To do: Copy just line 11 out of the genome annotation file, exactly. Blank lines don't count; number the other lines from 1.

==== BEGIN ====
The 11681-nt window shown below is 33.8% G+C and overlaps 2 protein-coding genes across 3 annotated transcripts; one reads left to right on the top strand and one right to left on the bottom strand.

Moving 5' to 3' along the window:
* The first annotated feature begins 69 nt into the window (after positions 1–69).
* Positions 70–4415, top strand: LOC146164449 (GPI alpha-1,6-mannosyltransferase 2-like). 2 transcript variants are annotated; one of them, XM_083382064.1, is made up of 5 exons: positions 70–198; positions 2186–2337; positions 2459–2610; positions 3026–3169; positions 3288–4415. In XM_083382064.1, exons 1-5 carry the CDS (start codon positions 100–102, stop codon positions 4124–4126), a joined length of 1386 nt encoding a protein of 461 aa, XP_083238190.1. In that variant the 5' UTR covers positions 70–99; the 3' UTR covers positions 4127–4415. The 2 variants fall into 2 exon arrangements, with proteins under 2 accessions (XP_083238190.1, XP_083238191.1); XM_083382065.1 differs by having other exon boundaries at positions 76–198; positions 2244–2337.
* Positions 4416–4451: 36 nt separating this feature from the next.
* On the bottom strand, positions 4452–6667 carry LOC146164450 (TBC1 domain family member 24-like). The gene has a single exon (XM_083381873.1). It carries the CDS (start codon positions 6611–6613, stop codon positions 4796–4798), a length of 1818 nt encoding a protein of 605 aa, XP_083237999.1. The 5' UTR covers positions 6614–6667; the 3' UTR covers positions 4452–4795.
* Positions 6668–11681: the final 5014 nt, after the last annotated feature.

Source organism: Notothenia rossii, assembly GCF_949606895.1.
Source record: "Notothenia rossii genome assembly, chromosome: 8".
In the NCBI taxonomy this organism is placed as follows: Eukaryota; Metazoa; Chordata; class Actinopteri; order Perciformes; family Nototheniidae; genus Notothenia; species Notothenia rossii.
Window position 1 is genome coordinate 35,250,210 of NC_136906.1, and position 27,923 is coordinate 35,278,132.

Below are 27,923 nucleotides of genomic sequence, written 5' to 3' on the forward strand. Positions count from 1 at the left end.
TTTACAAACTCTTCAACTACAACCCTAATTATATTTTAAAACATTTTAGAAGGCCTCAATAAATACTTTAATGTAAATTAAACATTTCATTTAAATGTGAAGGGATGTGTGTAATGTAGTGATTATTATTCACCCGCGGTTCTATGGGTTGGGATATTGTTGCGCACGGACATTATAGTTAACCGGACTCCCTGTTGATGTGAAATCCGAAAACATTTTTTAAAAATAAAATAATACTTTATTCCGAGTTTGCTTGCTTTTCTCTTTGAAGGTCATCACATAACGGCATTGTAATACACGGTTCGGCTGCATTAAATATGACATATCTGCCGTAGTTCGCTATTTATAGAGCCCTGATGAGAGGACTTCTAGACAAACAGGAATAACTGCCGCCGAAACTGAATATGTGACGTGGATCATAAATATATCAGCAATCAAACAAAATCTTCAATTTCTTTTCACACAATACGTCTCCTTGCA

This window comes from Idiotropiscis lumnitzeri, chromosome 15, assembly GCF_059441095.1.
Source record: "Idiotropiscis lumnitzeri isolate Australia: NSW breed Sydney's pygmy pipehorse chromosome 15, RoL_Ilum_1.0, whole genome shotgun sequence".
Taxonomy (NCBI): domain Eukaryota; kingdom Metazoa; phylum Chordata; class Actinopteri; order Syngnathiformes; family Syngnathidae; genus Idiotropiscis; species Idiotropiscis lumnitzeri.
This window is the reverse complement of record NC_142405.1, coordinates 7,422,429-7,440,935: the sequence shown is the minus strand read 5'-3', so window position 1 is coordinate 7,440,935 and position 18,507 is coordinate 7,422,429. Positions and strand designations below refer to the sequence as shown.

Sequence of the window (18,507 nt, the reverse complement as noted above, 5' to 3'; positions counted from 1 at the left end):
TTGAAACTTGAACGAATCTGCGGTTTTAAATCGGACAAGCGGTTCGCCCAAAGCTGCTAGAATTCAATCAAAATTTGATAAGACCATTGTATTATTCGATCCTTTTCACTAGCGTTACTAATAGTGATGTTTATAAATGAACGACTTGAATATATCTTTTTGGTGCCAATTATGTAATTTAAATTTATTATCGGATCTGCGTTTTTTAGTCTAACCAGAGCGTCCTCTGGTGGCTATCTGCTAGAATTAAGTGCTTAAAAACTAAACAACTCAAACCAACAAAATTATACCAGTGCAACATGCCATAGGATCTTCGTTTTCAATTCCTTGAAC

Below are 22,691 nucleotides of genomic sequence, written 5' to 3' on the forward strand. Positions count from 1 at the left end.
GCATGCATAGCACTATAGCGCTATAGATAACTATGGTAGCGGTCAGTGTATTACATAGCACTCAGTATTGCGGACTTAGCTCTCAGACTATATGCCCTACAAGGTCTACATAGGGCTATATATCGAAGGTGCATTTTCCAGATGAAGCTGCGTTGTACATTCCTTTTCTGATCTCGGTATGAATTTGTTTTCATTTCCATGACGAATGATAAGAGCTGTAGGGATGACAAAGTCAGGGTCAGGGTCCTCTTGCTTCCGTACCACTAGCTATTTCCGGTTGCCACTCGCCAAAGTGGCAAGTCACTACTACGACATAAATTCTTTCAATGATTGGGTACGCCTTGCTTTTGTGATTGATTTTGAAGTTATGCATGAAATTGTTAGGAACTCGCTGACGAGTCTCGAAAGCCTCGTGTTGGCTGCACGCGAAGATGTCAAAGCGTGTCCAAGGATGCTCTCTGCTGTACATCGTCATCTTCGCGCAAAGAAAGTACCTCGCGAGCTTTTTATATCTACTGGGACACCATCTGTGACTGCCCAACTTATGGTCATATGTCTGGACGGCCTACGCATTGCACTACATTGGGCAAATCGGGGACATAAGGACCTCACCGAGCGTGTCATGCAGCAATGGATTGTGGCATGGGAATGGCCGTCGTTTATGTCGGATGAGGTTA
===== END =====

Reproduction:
Window position 1 is genome coordinate 35,250,210 of NC_136906.1, and position 27,923 is coordinate 35,278,132.